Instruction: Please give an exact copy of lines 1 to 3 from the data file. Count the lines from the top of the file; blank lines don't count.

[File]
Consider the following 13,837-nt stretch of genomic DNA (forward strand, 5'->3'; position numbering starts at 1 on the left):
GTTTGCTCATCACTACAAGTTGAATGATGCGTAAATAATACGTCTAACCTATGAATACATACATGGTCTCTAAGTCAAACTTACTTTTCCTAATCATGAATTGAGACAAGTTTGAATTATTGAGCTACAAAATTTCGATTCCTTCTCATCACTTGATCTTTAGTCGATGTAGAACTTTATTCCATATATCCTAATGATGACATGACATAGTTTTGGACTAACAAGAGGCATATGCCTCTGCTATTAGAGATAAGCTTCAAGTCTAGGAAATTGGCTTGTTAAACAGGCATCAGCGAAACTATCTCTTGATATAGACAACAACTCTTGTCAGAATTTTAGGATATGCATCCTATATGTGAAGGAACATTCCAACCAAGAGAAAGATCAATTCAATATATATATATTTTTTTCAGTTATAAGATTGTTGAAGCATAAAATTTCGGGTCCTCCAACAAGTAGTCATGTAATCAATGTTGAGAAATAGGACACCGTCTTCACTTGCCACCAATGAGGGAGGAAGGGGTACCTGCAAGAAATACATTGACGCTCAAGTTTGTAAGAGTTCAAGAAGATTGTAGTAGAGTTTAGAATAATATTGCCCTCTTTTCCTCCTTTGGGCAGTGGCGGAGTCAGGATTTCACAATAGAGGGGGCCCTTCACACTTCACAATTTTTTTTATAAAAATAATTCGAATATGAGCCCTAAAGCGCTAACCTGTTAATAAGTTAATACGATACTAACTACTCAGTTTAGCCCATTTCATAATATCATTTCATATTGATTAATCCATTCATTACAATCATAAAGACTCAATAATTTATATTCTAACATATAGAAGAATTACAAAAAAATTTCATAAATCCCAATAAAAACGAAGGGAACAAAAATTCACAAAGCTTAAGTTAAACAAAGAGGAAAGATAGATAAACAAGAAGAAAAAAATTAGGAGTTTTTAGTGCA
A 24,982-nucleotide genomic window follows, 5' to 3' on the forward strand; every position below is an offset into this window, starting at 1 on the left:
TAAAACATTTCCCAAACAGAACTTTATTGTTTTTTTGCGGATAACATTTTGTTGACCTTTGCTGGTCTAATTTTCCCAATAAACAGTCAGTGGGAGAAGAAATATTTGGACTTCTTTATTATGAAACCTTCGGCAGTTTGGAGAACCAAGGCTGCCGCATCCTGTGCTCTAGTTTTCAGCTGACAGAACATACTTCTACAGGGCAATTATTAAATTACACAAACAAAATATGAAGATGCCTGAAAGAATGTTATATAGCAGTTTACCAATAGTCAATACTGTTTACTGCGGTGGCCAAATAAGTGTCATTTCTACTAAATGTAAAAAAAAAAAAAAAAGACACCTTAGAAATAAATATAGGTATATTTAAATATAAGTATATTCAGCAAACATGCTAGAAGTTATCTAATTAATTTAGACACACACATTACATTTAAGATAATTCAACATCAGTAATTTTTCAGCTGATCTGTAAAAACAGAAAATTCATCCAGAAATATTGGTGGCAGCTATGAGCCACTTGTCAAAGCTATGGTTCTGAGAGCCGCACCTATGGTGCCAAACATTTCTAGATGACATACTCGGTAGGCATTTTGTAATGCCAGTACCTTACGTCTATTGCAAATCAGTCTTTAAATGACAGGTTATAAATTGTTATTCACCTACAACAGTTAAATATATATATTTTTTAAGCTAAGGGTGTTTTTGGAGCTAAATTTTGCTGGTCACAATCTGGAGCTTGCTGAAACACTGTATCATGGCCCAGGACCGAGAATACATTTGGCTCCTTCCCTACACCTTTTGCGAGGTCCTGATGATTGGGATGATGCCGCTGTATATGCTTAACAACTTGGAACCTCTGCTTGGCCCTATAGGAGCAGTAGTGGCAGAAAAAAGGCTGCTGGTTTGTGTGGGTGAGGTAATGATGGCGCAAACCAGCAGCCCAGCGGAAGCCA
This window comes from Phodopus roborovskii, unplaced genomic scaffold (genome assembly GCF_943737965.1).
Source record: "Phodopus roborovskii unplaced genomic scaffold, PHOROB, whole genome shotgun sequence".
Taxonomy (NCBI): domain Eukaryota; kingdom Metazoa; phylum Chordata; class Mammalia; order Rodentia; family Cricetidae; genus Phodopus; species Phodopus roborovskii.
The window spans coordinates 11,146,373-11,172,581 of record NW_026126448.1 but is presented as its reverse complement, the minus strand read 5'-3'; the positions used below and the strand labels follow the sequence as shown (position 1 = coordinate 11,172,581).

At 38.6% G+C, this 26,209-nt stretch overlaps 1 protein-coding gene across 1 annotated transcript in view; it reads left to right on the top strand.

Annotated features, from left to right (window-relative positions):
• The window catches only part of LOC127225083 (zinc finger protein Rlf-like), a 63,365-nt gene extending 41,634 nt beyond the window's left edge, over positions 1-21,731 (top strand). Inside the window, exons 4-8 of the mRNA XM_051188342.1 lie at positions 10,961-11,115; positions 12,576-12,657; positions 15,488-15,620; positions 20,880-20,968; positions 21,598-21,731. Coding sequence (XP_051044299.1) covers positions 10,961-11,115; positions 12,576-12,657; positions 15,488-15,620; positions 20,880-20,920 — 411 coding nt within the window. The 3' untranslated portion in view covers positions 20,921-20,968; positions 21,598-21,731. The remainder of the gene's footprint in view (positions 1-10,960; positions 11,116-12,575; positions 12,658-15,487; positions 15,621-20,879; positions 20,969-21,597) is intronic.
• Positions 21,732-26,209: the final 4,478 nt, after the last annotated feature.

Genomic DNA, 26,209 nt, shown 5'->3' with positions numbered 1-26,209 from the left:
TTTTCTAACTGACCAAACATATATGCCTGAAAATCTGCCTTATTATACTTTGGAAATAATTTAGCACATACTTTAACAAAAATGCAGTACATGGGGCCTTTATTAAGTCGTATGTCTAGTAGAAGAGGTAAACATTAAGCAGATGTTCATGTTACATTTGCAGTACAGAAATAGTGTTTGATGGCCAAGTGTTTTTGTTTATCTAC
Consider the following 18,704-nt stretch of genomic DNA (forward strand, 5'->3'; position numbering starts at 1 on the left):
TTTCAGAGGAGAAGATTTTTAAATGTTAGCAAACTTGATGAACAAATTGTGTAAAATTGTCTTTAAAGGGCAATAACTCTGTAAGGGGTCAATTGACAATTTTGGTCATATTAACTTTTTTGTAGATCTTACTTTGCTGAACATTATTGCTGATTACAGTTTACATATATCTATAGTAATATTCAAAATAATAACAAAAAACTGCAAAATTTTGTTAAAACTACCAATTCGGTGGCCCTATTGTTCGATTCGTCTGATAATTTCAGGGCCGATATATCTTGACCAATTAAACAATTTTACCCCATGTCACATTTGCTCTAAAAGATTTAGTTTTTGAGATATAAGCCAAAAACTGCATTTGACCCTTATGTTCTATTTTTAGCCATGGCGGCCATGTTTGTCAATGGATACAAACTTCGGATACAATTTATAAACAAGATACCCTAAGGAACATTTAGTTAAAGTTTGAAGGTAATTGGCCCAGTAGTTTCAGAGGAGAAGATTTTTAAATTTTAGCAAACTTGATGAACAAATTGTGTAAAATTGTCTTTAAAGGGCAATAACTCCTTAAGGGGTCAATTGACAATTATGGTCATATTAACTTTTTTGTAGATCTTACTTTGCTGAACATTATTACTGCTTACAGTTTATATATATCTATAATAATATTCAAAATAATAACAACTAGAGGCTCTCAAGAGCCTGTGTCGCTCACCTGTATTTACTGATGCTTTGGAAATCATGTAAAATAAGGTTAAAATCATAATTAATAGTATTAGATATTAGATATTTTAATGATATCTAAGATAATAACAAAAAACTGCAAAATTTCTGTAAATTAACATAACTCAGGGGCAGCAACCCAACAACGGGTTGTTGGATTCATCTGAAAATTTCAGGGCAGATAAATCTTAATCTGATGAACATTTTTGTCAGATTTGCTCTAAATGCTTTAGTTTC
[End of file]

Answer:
Consider the following 13,837-nt stretch of genomic DNA (forward strand, 5'->3'; position numbering starts at 1 on the left):
GTTTGCTCATCACTACAAGTTGAATGATGCGTAAATAATACGTCTAACCTATGAATACATACATGGTCTCTAAGTCAAACTTACTTTTCCTAATCATGAATTGAGACAAGTTTGAATTATTGAGCTACAAAATTTCGATTCCTTCTCATCACTTGATCTTTAGTCGATGTAGAACTTTATTCCATATATCCTAATGATGACATGACATAGTTTTGGACTAACAAGAGGCATATGCCTCTGCTATTAGAGATAAGCTTCAAGTCTAGGAAATTGGCTTGTTAAACAGGCATCAGCGAAACTATCTCTTGATATAGACAACAACTCTTGTCAGAATTTTAGGATATGCATCCTATATGTGAAGGAACATTCCAACCAAGAGAAAGATCAATTCAATATATATATATTTTTTTCAGTTATAAGATTGTTGAAGCATAAAATTTCGGGTCCTCCAACAAGTAGTCATGTAATCAATGTTGAGAAATAGGACACCGTCTTCACTTGCCACCAATGAGGGAGGAAGGGGTACCTGCAAGAAATACATTGACGCTCAAGTTTGTAAGAGTTCAAGAAGATTGTAGTAGAGTTTAGAATAATATTGCCCTCTTTTCCTCCTTTGGGCAGTGGCGGAGTCAGGATTTCACAATAGAGGGGGCCCTTCACACTTCACAATTTTTTTTATAAAAATAATTCGAATATGAGCCCTAAAGCGCTAACCTGTTAATAAGTTAATACGATACTAACTACTCAGTTTAGCCCATTTCATAATATCATTTCATATTGATTAATCCATTCATTACAATCATAAAGACTCAATAATTTATATTCTAACATATAGAAGAATTACAAAAAAATTTCATAAATCCCAATAAAAACGAAGGGAACAAAAATTCACAAAGCTTAAGTTAAACAAAGAGGAAAGATAGATAAACAAGAAGAAAAAAATTAGGAGTTTTTAGTGCA
A 24,982-nucleotide genomic window follows, 5' to 3' on the forward strand; every position below is an offset into this window, starting at 1 on the left: